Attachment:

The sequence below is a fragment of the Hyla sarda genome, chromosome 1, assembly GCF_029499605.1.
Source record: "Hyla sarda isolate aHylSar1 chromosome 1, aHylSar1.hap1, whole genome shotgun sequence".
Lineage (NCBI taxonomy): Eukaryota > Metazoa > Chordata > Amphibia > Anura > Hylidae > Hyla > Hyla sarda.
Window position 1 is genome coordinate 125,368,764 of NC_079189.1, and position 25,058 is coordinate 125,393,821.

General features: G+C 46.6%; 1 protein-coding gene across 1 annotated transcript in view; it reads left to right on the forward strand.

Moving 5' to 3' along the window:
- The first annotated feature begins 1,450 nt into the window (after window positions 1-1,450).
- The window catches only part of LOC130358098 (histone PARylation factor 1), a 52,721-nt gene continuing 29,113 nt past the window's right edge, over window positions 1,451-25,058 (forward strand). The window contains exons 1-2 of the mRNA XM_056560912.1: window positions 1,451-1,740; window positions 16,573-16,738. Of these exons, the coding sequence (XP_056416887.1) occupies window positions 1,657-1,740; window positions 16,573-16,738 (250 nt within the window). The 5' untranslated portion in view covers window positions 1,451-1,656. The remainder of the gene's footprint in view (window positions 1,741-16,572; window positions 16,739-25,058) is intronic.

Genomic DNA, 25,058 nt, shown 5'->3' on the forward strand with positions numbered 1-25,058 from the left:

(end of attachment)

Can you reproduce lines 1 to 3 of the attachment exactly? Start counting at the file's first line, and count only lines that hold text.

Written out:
The sequence below is a fragment of the Hyla sarda genome, chromosome 1, assembly GCF_029499605.1.
Source record: "Hyla sarda isolate aHylSar1 chromosome 1, aHylSar1.hap1, whole genome shotgun sequence".
Lineage (NCBI taxonomy): Eukaryota > Metazoa > Chordata > Amphibia > Anura > Hylidae > Hyla > Hyla sarda.